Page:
April 2016 marks one year since the launch of PLOS Science Wednesday, our weekly Ask Me Anything (AMA) series on redditscience where scientists explain how they reached their newly published findings and why their research matters. Given the wide scope of the PLOS journals, authors featured over these past 52 weeks have discussed everything from antibiotic resistance and fMRI methods to new dinosaur species and the impacts of climate change. With the remarkable reach redditscience provides to tens of thousands of online participants with varying levels of scientific knowledge, PLOS has also been able to use PLOS Science Wednesday as a vehicle to spotlight research dealing with under-served populations and neglected diseases in global health, including the recent Zika outbreak, along with far less covered diseases such as Leptospirosis and Dengue.
And so we thought it particularly fitting to mark this first anniversary by providing a rare opportunity for redditscience readers to talk directly with five distinguished global health leaders and contributors to the PLOS Grand Convergence Collection.
In a particularly lively AMA, Gavin Yamey (@gyamey), Carlos Morel (@cmmorel), Peter Hotez (@PeterHotez), Margaret Kruk (@mkruk), and Soumya Swaminathan (@doctorsoumya) tackled more than 100 comments and questions. Many questions were within the scope of the Grand Convergence (which aims to reduce infectious, maternal, and child deaths down to universally low levels), but some touched on topics as far reaching as the global childhood diabetes epidemic and how the public health community can strengthen health systems even when working within the confines of a corrupt government.
Selected Moments from the PLOS Science Wednesday Grand Convergence AMA
I’ve collected some highlights from today’s AMA and Twitter below. A full transcript of the Grand Convergence AMA is available on redditscience.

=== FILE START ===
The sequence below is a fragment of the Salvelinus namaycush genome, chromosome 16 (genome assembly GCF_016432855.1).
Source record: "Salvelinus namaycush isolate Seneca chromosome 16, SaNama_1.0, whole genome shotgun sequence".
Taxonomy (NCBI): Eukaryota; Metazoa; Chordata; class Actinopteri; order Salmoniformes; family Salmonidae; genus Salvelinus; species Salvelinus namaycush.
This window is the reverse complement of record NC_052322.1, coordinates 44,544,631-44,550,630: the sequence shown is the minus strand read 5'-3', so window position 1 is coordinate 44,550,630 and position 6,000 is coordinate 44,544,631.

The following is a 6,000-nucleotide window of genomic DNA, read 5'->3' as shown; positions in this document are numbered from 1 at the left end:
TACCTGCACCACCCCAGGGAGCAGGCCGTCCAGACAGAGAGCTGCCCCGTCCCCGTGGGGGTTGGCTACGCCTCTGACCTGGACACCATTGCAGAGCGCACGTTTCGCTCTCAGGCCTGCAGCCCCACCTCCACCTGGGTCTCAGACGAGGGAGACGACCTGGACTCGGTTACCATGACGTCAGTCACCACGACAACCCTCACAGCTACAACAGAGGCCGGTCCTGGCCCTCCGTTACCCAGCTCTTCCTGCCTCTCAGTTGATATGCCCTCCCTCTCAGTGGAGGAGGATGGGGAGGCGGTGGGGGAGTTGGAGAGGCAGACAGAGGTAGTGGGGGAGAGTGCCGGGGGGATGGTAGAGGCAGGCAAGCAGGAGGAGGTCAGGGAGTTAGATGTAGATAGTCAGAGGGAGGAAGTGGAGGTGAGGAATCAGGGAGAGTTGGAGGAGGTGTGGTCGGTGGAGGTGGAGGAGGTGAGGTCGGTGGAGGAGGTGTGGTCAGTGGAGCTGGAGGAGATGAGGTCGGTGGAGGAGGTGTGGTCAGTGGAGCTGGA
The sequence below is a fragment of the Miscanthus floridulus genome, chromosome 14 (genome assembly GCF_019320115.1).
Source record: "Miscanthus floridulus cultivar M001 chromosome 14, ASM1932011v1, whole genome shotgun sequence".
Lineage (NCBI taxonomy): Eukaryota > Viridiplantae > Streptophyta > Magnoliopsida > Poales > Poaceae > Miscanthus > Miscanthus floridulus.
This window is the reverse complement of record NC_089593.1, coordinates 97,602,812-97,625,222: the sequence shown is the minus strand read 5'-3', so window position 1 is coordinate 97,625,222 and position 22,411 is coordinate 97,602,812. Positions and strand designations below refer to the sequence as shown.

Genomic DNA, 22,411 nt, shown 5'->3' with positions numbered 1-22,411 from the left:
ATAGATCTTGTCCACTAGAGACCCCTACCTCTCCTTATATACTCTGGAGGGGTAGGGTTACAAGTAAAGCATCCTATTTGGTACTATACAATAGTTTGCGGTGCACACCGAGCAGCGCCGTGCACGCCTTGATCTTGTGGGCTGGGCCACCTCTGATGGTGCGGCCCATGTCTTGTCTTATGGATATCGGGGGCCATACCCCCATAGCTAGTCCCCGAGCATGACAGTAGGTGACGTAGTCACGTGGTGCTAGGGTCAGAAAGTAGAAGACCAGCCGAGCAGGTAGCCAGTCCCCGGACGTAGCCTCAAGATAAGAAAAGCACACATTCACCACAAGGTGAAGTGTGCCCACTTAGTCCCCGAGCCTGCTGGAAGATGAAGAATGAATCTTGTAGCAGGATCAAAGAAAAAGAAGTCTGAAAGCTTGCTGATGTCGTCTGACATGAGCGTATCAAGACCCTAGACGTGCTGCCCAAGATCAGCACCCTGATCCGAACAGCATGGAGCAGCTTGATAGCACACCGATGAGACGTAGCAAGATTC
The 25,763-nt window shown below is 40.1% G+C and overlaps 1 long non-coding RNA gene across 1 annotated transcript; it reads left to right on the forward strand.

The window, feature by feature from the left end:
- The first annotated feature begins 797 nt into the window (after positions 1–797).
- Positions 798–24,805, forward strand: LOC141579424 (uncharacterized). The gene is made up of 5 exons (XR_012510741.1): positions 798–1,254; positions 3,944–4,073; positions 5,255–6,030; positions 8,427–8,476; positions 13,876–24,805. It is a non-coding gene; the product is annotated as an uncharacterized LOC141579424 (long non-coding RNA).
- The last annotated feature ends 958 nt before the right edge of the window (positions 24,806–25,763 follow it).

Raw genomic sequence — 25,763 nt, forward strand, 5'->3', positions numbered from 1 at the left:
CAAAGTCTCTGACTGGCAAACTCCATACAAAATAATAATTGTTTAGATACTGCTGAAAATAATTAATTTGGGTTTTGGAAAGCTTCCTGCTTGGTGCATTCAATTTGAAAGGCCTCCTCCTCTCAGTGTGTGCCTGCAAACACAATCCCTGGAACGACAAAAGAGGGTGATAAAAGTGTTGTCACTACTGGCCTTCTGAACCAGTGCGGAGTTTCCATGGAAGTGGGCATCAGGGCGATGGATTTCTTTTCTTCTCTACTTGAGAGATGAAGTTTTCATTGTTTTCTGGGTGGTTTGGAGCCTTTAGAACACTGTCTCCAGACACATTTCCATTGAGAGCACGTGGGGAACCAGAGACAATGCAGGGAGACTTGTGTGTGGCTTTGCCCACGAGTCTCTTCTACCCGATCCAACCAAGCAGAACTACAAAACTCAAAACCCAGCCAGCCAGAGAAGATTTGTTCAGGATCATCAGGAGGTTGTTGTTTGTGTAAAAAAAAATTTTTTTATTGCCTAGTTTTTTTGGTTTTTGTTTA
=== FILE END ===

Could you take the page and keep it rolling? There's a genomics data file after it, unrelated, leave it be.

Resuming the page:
In an impressive feat of institutional collaboration, the Harvard T.H. Chan School of Public Health (where Margaret Kruk teaches), the Duke University Global Health Institute (where Gavin Yamey teaches), the National School of Tropical Medicine at Baylor College of Medicine (of which Peter Hotez is the Dean), and our friends at Global Health Now, all helped get the word out about the AMA.
Gavin Yamey, a co-editor of the PLOS Grand Convergence Collection, responds to the reddit user nate in the top upvoted question on the redditscience chat: Can our global food and water supplies support dramatic increases in global life span? Do advances in population control (birth control, family planning) need to advance at a similar rate to show sustainable change?
One question yields many different perspectives from our Global Health experts: In terms of child health, what do you think is the best approach to addressing this epidemic of diabetes?
Questions were also posed on risk factors and treatments for infectious diseases such as Tuberculosis.
Carlos Morel shared some insight on how any researcher, global health worker, or medical professional can make a positive contribution to the Grand Convergence.
Gavin responds to a question on corruption by reddit user derogatorydolphin: How do you balance the need for effective and well-funded public healthcare in less wealthy countries against the realities of what are often corrupt, violent and/or despotic governments? How can first-world nations promote and fund large-scale medical interventions in a way that does not reinforce the power of existing, terrible governments but instead helps build sustainable, functional, responsible governance in these countries?
Some questions touched on related issues, including climate change and food security.
We close with a quote from Gavin about why open access publishing is critical to accelerating scientific advancement in global health: